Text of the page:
American social researcher and commentator, George Barna, has estimated that by the year 2025, membership in the conventional church in the U.S. will be cut by 50 percent, while alternative movements like house churches will potentially involve 30 to 35 percent of all Christians in the United States. Similar movements of house churches are also rising up in other western nations like Australia, Austria, Canada, Finland, Germany, the Netherlands, Spain, Switzerland, and the U.K. What about house churches is so attractive? Australian census figures demonstrate that a similar change is well under way here.

In North America people are leaving the traditional church by the millions. There is a huge reservoir of people who used to be churchgoers, many of whom have not left church because they have lost their faith, but they have left in order to preserve their faith. Many of them were leaders within traditional structures. And the pattern is repeated in Australia. But there are some encouraging trends in the US simple church movement: • Simple churches are becoming more missional in nature. • An increasing number of regional initiatives that draw networks of churches together, for conferences, for social justice issues etc. at a local level. • An increasing number of mega-churches are having dialog with and looking to simple churches for some kind of strategy to reach out into their communities. • Student initiatives in the universities.

The House Church movement is alive and growing.

Some reading
• Atkerson, Steve (2005). House Church: Simple, Strategic, Scriptural. USA: NTRF. ISBN 0-9729082-1-8.
• Banks, Robert. Paul’s Idea of Community: The Early House Churches in Their Historical Setting (1994). Peabody: Hendricksen, ISBN 978-0853642510.
• Banks, Robert and Julia, The Home Church: Regrouping the People of God for Community and Mission (1998). Peabody: Hendricksen ISBN 978-1565631793.
• DeVries, David (2010). Six-Word Lessons to Discover Missional Living: 100 Six-Word Lessons to Align Every Believer with the Mission of Jesus. Bellevue: Leading on the Edge International. ISBN 1-933750-26-X.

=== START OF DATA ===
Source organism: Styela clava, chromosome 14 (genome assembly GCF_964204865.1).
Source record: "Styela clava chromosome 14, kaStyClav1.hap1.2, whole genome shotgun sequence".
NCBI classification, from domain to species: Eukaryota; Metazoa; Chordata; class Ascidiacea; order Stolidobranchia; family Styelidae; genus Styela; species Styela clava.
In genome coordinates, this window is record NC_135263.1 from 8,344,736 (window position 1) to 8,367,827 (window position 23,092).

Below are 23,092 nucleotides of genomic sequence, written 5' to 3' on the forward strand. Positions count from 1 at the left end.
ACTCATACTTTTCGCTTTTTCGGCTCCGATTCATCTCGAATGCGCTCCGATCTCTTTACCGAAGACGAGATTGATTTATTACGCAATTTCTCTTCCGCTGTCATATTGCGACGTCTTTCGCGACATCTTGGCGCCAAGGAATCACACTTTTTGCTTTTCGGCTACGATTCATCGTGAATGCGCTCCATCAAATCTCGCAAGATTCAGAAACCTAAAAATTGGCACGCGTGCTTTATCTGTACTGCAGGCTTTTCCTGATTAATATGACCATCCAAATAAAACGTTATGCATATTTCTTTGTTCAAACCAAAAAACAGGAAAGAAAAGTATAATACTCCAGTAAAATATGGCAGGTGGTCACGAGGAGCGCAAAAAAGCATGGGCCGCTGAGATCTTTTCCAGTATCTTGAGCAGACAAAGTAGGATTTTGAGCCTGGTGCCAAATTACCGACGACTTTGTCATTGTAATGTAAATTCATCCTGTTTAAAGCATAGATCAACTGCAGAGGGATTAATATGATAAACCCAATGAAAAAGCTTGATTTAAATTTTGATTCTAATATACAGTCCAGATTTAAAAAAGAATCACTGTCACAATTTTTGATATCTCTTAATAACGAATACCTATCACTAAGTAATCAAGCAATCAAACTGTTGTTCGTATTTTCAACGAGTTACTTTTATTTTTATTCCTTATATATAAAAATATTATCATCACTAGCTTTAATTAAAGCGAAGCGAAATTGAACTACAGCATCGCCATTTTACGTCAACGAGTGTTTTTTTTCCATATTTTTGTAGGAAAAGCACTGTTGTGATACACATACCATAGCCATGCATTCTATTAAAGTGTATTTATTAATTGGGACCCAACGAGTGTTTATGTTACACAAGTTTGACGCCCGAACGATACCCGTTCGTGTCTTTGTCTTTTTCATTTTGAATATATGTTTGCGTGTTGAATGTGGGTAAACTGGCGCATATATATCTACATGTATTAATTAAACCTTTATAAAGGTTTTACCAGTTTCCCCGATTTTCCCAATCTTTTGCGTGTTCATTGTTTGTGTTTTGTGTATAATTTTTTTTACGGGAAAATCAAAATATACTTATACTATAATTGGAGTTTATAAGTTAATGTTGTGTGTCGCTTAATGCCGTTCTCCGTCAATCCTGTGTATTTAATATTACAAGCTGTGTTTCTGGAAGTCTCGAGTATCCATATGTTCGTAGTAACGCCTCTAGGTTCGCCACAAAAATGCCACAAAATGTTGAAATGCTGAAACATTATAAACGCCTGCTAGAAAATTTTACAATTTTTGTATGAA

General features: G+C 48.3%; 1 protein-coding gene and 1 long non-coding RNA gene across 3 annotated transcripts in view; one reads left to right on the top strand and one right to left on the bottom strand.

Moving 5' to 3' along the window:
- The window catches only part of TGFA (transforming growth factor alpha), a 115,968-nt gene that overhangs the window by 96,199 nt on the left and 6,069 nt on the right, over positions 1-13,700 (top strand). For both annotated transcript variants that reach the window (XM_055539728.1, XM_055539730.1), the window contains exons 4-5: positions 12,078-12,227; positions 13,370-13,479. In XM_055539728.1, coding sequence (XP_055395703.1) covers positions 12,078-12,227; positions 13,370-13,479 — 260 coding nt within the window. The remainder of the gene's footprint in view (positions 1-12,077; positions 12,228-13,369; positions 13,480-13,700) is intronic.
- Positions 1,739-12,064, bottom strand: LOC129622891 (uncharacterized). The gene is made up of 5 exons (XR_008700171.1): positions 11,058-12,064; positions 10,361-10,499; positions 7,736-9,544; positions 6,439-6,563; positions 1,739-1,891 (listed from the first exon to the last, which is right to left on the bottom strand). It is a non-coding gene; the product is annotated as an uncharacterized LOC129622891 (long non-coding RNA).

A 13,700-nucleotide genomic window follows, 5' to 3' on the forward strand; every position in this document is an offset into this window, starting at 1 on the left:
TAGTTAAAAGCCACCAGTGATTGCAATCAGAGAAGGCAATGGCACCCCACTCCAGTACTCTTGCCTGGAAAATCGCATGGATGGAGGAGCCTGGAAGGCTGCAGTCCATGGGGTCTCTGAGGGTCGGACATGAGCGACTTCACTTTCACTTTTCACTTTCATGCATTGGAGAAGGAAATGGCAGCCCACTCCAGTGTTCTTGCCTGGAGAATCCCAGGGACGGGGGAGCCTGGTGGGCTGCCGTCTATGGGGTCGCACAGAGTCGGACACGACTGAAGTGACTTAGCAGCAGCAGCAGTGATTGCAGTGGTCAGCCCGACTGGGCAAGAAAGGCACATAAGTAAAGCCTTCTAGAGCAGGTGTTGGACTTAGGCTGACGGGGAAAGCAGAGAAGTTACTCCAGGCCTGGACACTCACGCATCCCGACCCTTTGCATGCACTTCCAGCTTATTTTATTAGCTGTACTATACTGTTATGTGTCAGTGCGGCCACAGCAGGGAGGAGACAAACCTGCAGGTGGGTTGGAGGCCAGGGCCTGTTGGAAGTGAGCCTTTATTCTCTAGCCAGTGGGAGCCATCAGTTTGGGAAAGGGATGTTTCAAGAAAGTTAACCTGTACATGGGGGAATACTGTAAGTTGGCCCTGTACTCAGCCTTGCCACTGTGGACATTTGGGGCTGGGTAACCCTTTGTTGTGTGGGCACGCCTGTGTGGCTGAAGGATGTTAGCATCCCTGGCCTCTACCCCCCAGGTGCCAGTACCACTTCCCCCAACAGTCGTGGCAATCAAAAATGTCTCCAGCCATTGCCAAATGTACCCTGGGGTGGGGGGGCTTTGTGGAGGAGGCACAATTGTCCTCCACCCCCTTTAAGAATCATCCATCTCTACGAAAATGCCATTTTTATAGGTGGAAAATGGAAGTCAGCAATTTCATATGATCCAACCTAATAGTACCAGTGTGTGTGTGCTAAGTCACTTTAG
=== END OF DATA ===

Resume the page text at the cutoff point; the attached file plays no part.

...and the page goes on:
• Jacomb-Hood, Anthony. Rediscovering the New Testament Church. CreateSpace (2014). ISBN 978-1978377585.
• MacHaffie, Barbara J. (2006). Her Story: Women in Christian Tradition (2nd Edition). Minneapolis: Augsburg Fortress. ISBN 0-8006-3826-3.
• Osiek, C.; Margaret Y. MacDonald (2006). A Woman’s Place: House Churches in Earliest Christianity. Minneapolis: Augsburg Fortress. ISBN 0-8006-3777-1.
• Simson, Wolfgang (2001). Houses that Change the World: The Return of the House Churches. Authentic. ISBN 1-85078-356-X.
• Viola, Frank, and George Barna (2008). Pagan Christianity?: Exploring the Roots of Our Church Practices. Carol Stream: BarnaBooks. ISBN 978-1-4143-1485-3. A scholarly work based on the Bible and church history that reveals the origins of contemporary church practices such as the modern pastoral role, pulpits, church buildings, dressing up for church, tithing, seminaries, etc. Reveals that many of these practices are rooted in a mixture of the New Testament with Old Testament and Roman pagan practices.
• Viola, Frank (2008). Reimagining Church: Pursuing the Dream of Organic Christianity. Colorado Springs: David C. Cook. ISBN 978-1-4347-6875-9. A constructive follow up to Pagan Christianity; explains the purpose of Christian fellowship, spontaneous church meetings (1 Cor. 14:26), and the priesthood of all believers (1 Pet. 2:9). Extensive bibliography of organic church literature.
• Viola, Frank (2009). Finding Organic Church: A Comprehensive Guide to Starting and Sustaining Authentic Christian Communities. Colorado Springs: David C. Cook. ISBN 978-1434768667. A practical follow up to Reimagining Church; explains the biblical models for planting and nurturing organic church communities along with how to navigate them through the common problems they will inevitably face.
• Zdero, Rad (2004). The Global House Church Movement. Pasadena: William Carey Library Publishers. ISBN 978-0-87808-374-9.
• Zdero, Rad (2007). NEXUS: The World House Church Movement Reader. Pasadena: William Carey Library Publishers. ISBN 978-0-87808-342-8.

Paul Inglis 6th June 2018